The respondents justify Alim’s return to his original position as Customs Examiner on the ground that his promotion as Principal Customs Examiner could be revoked because it was conditional. It is urged that the Customs Commissioner was competent to return Alim to his original position as this was only an implementation of the directive of the Court in the said Mison cases.

The directive of the Court and indeed the guidelines of the Civil Service Commission in implementation thereof clearly call for the reinstatement of those declared in the Mison cases to have been illegally removed. According to Webster, to reinstate means "to restore to a former condition or position." This is the ordinary and generally understood meaning that should be given to that word as used in the decision.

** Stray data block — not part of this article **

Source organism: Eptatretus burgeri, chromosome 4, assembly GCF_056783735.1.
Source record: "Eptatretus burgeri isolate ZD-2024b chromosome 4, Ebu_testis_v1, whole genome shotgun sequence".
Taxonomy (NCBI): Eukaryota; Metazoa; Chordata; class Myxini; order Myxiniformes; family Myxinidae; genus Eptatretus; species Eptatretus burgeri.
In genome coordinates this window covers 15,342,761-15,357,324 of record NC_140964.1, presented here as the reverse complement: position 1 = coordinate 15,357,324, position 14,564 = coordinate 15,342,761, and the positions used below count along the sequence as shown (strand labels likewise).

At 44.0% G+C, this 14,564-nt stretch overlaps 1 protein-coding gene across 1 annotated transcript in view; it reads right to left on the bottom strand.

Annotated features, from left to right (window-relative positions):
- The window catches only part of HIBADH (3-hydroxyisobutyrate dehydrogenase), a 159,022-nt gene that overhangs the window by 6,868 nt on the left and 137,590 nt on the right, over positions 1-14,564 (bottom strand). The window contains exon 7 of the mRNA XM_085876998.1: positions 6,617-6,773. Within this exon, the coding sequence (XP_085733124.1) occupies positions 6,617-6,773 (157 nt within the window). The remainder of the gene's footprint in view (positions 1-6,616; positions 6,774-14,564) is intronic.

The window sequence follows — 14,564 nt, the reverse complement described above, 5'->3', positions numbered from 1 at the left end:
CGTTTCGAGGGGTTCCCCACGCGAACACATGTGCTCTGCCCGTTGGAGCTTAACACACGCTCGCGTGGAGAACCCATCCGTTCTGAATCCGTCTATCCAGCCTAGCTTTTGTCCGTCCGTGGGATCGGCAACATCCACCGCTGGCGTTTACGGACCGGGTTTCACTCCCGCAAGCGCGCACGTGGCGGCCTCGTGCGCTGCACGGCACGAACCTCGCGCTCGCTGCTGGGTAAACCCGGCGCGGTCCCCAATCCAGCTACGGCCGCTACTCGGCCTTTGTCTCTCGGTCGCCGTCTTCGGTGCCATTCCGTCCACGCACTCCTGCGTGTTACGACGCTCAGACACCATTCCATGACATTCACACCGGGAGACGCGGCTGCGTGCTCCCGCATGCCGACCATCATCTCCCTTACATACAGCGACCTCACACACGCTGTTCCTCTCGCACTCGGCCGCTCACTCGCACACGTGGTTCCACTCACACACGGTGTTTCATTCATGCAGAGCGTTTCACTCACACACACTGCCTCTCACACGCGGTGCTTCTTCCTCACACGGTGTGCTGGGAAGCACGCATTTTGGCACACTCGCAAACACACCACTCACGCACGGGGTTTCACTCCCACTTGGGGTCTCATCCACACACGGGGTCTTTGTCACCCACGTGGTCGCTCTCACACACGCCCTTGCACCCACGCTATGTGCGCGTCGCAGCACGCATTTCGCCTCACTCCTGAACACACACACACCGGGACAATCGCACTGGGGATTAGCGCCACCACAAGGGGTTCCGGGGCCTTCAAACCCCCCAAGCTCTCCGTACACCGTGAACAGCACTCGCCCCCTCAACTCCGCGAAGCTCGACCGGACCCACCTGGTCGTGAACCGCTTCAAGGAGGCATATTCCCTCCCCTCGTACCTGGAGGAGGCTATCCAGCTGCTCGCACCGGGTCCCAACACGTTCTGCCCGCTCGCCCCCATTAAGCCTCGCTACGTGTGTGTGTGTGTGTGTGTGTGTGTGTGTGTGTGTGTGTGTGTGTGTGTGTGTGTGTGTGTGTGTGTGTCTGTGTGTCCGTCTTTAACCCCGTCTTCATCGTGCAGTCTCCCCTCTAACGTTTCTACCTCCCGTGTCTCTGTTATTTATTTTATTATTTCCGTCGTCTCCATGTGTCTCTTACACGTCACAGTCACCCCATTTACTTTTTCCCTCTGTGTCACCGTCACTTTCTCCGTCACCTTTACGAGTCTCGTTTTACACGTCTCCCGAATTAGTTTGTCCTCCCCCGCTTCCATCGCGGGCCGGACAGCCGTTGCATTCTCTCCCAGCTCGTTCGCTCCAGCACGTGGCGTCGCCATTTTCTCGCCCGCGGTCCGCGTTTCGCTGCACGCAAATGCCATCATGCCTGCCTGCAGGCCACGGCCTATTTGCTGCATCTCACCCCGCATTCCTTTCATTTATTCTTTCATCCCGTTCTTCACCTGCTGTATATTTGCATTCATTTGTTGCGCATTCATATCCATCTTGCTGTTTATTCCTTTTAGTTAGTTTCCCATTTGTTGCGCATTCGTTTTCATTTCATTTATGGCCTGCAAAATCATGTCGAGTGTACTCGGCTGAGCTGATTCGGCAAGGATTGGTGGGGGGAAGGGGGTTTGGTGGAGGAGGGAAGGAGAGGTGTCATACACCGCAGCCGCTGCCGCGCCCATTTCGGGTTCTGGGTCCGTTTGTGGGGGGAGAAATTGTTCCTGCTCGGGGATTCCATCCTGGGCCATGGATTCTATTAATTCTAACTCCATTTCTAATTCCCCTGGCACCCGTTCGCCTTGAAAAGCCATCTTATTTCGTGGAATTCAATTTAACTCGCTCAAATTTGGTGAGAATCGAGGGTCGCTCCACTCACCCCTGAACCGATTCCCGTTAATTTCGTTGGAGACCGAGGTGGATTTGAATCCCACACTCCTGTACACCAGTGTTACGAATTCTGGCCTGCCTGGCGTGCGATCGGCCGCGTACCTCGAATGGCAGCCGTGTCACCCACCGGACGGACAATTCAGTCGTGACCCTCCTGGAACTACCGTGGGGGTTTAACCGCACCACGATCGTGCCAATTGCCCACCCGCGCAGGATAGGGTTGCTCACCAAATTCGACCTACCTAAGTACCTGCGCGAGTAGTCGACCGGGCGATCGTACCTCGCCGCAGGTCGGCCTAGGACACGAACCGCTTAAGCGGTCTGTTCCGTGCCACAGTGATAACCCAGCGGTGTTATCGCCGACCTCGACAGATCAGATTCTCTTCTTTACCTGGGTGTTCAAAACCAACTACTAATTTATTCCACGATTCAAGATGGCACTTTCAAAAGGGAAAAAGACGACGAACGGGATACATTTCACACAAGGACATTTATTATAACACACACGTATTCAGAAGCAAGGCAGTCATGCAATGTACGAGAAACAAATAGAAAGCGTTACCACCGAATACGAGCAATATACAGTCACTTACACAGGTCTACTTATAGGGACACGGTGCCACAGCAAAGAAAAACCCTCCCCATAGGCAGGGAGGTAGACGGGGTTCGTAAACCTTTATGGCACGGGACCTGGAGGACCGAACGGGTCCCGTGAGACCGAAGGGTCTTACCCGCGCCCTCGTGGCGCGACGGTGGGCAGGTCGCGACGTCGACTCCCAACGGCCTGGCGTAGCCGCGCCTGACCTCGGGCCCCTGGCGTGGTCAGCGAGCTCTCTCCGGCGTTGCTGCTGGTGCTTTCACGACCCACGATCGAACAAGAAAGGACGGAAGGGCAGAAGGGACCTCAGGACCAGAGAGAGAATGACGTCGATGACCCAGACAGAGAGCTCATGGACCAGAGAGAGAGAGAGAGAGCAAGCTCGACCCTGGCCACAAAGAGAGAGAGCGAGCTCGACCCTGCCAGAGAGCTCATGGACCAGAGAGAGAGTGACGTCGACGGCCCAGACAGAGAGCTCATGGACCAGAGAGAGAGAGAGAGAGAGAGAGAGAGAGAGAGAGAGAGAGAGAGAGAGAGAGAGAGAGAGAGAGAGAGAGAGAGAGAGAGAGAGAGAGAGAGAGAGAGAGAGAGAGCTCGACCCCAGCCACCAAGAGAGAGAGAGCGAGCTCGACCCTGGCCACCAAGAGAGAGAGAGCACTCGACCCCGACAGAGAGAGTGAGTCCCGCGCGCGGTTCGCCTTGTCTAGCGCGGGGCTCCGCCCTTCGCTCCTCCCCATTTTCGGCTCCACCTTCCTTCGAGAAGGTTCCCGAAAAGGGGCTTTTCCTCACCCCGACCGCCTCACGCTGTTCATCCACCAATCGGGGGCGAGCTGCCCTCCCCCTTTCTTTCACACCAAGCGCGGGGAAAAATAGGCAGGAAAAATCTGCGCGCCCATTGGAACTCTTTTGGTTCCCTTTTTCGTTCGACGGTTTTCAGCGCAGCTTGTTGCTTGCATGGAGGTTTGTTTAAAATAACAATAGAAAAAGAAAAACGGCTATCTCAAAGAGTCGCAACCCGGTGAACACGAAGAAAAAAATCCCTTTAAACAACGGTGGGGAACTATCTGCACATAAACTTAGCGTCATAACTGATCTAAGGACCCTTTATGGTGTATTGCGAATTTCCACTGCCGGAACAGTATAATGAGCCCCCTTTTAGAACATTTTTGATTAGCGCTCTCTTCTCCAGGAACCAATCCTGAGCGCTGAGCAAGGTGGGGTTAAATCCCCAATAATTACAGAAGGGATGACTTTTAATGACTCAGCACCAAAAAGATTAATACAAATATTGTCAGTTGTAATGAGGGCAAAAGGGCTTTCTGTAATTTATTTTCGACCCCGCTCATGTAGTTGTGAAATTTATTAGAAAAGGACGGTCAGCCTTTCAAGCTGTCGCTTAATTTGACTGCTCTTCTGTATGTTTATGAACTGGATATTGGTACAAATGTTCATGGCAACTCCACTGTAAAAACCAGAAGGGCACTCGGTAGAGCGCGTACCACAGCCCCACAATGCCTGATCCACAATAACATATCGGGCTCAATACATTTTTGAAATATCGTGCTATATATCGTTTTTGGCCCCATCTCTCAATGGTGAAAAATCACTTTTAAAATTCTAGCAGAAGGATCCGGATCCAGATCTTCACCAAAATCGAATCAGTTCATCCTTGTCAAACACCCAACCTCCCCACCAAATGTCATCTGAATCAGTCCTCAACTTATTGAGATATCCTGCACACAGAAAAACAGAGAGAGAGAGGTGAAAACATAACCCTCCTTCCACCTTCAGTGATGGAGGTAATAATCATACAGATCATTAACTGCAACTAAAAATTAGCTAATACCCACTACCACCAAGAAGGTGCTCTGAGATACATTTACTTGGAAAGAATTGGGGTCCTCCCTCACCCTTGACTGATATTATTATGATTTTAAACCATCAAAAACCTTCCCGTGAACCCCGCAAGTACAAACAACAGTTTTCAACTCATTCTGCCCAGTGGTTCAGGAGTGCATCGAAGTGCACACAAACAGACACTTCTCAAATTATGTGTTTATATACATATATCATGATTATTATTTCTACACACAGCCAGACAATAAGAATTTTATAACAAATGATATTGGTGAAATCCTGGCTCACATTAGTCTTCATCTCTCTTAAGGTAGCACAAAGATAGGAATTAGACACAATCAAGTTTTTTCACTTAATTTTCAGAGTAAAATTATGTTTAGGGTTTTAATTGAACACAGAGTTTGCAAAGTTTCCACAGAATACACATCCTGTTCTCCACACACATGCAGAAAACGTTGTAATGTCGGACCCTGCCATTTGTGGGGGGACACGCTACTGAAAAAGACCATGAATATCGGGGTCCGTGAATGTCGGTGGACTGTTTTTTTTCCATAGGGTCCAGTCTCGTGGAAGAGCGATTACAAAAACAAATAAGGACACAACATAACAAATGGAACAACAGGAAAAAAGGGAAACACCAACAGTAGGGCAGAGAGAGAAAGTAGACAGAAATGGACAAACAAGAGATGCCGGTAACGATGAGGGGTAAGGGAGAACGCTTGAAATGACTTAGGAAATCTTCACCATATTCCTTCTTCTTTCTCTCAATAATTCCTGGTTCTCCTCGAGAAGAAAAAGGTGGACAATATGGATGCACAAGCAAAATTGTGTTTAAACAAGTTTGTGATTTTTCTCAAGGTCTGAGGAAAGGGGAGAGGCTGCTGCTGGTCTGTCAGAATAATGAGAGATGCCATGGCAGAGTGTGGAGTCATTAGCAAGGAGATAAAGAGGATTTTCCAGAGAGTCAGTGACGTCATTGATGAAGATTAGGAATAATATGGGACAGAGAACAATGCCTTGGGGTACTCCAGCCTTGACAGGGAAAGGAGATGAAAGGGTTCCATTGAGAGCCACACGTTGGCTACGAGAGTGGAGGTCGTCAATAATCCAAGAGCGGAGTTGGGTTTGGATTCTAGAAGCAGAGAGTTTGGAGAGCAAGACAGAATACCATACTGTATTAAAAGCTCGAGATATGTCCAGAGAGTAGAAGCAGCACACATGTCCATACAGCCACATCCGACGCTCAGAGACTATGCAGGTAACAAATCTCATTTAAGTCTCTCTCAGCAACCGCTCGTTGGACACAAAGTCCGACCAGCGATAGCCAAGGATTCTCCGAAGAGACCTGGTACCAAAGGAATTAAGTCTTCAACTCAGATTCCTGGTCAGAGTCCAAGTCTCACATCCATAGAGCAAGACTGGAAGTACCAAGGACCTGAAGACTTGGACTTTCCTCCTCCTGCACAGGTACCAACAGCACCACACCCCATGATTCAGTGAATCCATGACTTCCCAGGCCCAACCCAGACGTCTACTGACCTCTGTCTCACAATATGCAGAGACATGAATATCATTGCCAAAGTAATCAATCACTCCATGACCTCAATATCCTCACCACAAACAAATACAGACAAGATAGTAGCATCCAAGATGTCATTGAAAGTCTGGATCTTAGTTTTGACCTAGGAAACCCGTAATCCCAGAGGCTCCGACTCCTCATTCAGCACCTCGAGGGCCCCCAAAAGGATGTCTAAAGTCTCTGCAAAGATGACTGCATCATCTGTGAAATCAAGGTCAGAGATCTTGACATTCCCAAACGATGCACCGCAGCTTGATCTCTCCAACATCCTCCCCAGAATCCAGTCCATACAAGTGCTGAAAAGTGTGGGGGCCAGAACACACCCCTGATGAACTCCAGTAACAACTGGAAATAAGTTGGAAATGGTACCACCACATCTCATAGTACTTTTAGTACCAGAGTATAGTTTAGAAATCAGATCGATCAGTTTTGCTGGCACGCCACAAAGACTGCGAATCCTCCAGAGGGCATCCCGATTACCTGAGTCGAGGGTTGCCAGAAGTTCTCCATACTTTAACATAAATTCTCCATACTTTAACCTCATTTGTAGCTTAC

Following the Court directive, the Customs Commissioner should have returned Taguinod to her original position of Valuation and Classification Officer, to give way to the reinstatement of Cruz as Principal Customs Appraiser. This was not done, however. Instead, Taguinod was promoted to the position of Principal Customs Examiner, which was already permanently held by the herein petitioner.

It bears repeating that Alim was a stranger to the conflict between Cruz, who was removed from her position as Principal Customs Appraiser, and Taguinod, who was promoted to Cruz’s position. Yet he became a victim of the reshuffle made by the Customs Commissioner in the implementation of the Mison decision.chanrobles.com.ph : virtual law library